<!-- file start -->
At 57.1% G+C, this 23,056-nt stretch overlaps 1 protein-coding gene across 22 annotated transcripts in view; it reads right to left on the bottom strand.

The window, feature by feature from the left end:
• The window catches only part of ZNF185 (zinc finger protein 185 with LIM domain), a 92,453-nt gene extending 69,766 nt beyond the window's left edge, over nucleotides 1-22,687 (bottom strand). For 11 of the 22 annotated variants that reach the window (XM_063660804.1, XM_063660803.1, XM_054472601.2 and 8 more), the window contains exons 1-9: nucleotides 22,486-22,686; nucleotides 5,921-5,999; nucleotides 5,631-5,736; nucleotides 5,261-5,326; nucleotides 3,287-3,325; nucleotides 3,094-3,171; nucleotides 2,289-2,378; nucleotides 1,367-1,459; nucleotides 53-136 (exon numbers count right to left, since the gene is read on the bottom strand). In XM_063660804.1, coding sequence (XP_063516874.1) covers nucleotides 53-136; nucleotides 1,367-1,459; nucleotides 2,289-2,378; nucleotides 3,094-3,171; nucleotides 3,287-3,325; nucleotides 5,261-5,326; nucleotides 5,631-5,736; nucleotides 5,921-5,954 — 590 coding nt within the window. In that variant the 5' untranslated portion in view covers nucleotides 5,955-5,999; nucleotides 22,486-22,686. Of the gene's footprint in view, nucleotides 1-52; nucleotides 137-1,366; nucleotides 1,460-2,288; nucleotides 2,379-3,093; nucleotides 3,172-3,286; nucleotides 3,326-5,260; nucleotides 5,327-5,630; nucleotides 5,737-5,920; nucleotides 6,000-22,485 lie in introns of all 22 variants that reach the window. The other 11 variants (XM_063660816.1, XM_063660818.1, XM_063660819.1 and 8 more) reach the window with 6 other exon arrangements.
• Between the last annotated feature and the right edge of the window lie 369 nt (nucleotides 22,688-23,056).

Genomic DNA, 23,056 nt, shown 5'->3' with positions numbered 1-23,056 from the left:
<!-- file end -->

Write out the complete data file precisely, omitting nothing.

At 57.1% G+C, this 23,056-nt stretch overlaps 1 protein-coding gene across 22 annotated transcripts in view; it reads right to left on the bottom strand.

The window, feature by feature from the left end:
• The window catches only part of ZNF185 (zinc finger protein 185 with LIM domain), a 92,453-nt gene extending 69,766 nt beyond the window's left edge, over nucleotides 1-22,687 (bottom strand). For 11 of the 22 annotated variants that reach the window (XM_063660804.1, XM_063660803.1, XM_054472601.2 and 8 more), the window contains exons 1-9: nucleotides 22,486-22,686; nucleotides 5,921-5,999; nucleotides 5,631-5,736; nucleotides 5,261-5,326; nucleotides 3,287-3,325; nucleotides 3,094-3,171; nucleotides 2,289-2,378; nucleotides 1,367-1,459; nucleotides 53-136 (exon numbers count right to left, since the gene is read on the bottom strand). In XM_063660804.1, coding sequence (XP_063516874.1) covers nucleotides 53-136; nucleotides 1,367-1,459; nucleotides 2,289-2,378; nucleotides 3,094-3,171; nucleotides 3,287-3,325; nucleotides 5,261-5,326; nucleotides 5,631-5,736; nucleotides 5,921-5,954 — 590 coding nt within the window. In that variant the 5' untranslated portion in view covers nucleotides 5,955-5,999; nucleotides 22,486-22,686. Of the gene's footprint in view, nucleotides 1-52; nucleotides 137-1,366; nucleotides 1,460-2,288; nucleotides 2,379-3,093; nucleotides 3,172-3,286; nucleotides 3,326-5,260; nucleotides 5,327-5,630; nucleotides 5,737-5,920; nucleotides 6,000-22,485 lie in introns of all 22 variants that reach the window. The other 11 variants (XM_063660816.1, XM_063660818.1, XM_063660819.1 and 8 more) reach the window with 6 other exon arrangements.
• Between the last annotated feature and the right edge of the window lie 369 nt (nucleotides 22,688-23,056).

Genomic DNA, 23,056 nt, shown 5'->3' with positions numbered 1-23,056 from the left: